I must also say that I have extensive knowledge of Libyan history, as my degree thesis in Architecture was a study of the Urban Development of Libyan cities dating from ancient times to present day Libya. I am well read, and my work in architecture is well respected both here and abroad. I am also working on another book in this field.

    I would like to ask you to refrain from posting remarks which some of my readers may find offensive. You are more than welcome to give your opinion within the boundaries of this blog as explained on the “About” page, based on the fact that the Libyan Nation does exist.


  5. Wahda Wahed says:

    Of course Libya as people and as a country exists now but go back 700 or 800 years ago and tell me about the Libyan dialect, the Libyan food, the Libyan Red Devil, and of course the Libyan nation. I’m a Libyan and I’m a proud Libyan but facts are facts.

    Lady, you are contradicting yourself a lot and I repeat A LOT: once you were hopeless at cooking, now you are a gourmet cook; once you lived most of your life outside Libya, and now you are an authority on Libyan history, architecture, dialect, food, etc; once you are writing a book about Libyan food, now you are writing another book about Libyan Architecture!

    As for improving your Arabic skills, believe me it won’t do you any harm and no matter how good we are at something, there is always a place for improvement. I thought you said you are a researcher, an academic, an architect, an experienced cook -tell me what else to add to your list of titles. Typical, Libyans and their love of titles.

    Lady, I rest my case. Hopeless to say the least.

    No more commenting, do not fuss.


    1. ليبي says:

      أسفاً، أجد نفسي أحياناً مضطراً لخوض نقاش عقيم كما هو الحال في معرض ردي عليك، سيدتي الغاضبة.. الهوية إكتساب من حيث مرجعيتها الثقافية (الجغرافية / الأنثروبولوجية) لا السياسية، من هذا المنطلق فأنا وطعامي وفني ليبيين. ليست حدود وجواز سفر ما يحدد هويتنا كما تعتقدين. أذكر هنا أدونيس في تعريفه للهوية حين قال بأن بيروت عربية أكثر من دمشق بما ساهمت في البناء الثقافي العربي. وهكذا سارة ليبية ثقافياً (هوية) لأنها حملت ثقافتنا الليبية على كتفيها وأعتنقتها دفاعاً وتوثيقاً وأخيراً فكم من مستشرق أغنى ثقافتنا الليبية وكم من ليبي أبكاه.

  6. FreeQA Dawn says:

    its 9 am so here goes the rest of me list
    6. under no circumstances should u evr …….. wait a minute, whoc hanged the subject here?
    things turned out bad man, they werent very constrcutive
    u better type slow cuz ure spellings wrong
    aaah lid it will ya
    anyways, wat do u think?
    i think u cant please everyone, if u please some u displease others, so just please ureself
    …… back to the topic
    6. be a good guest, behave ureself and watch ure manners, if u dont like the host u shouldnt of accepted the invitation.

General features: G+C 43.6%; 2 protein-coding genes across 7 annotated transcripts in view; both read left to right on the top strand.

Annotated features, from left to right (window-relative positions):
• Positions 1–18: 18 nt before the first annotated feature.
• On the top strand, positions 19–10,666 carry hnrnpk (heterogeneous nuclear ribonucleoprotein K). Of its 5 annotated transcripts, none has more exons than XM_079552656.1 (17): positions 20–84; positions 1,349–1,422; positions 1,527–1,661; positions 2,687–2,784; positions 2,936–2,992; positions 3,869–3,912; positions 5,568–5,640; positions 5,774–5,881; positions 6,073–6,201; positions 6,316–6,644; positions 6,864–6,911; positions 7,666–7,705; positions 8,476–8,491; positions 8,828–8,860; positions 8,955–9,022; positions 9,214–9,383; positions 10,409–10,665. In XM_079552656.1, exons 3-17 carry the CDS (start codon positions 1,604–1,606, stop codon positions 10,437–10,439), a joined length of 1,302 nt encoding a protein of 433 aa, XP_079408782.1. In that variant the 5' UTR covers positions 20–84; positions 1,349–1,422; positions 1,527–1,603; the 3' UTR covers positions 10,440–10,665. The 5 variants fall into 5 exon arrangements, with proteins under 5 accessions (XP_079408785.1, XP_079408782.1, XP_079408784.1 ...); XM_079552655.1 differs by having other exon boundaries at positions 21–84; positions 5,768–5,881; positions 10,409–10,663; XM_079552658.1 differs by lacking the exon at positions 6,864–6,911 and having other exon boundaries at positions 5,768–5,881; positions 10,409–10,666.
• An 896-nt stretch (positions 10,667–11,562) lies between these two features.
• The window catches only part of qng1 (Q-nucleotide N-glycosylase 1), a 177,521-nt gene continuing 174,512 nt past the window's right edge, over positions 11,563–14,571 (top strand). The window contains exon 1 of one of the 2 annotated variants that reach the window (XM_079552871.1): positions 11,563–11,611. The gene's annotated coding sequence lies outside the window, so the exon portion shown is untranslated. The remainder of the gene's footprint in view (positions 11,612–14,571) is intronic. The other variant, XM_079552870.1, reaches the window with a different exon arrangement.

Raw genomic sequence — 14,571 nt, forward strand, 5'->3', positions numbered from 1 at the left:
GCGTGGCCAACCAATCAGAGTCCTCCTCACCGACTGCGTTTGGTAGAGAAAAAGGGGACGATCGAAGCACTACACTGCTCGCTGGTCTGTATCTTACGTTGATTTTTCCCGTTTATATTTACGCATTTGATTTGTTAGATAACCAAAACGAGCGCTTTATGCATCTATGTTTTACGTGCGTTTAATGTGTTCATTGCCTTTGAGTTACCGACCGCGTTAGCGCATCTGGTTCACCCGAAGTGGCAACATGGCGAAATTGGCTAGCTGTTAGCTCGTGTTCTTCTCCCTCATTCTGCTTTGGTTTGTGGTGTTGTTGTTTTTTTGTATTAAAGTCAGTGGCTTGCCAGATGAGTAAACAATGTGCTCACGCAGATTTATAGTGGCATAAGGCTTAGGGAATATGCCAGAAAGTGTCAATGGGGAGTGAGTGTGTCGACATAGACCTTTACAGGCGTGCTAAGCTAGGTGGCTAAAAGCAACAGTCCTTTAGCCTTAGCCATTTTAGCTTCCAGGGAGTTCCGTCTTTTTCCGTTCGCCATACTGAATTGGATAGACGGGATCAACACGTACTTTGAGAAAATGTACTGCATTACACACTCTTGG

P.S. nice punctuation and good layout of thoughts both of you, i wish it was put to better use

  7. Dear Readers,

    Thank you for your kind words and continuous support. I apologize for the digression which has occurred in the discussion of “10 Rules for Communal Eating”. I believe everyone is entitled to their own opinion, I am also entitled to disagree. I ensure that such an episode will not occur again.

    Now back to the article, FreeQa Dawn, point number 6 probably says it all!


  8. ZeyAd says:

    Let me just say:
    what’s important is the we are now a one united nation. Are we a soup (going with the blog’s theme) of different nations put together?
    yeah, but who cares. This is part of our rich history and I can’t think of a nation that wasn’t formed of many ethnicities at different times of its history..

    Concerning topic and so we don’t lose focus on it, here’s my take:
    The thing with communal eating is that while it’s the more practical and cost effective way to feed guests, it’s not going well with the germophobic and health conscious age that we live in and this will make it go into a slow extinction.
    That is unless we change it in a small way to make it go with the 21st century. I suggest a simple solution of a partitioned bowl!.
    This way we’ll not lose the closeness we feel by sitting in a circle around the bowl but we’ll lose the disgust that we feel about eating with someone else (especially a stranger) who puts his kashik back and forth between his mouth and the bowl, and we also can have conversations without fear of the others finishing the bowl.
    The good thing is that when full it’ll look the same as the old bowl.
    You’ll start cheering for this idea if you just think about the massive amounts of leftovers left behind when we leave barriers of cuscus between us and our neighbours in food.
    I think I’ll patent it!

  9. Cool idea ZeyAd, I think it could seriously work! Maybe if I get a chance, I’ll draw a diagram of it (of course I will credit the idea to you). I’m sure all the people who get stuck washing the dishes will thank you for it!

  10. jjclamp says:

    women sit with legs at the side because they are wearing skirts or dresses (as you even illustrated). Not really related to gender if you are wearing the same thing. . just a little comercial illustration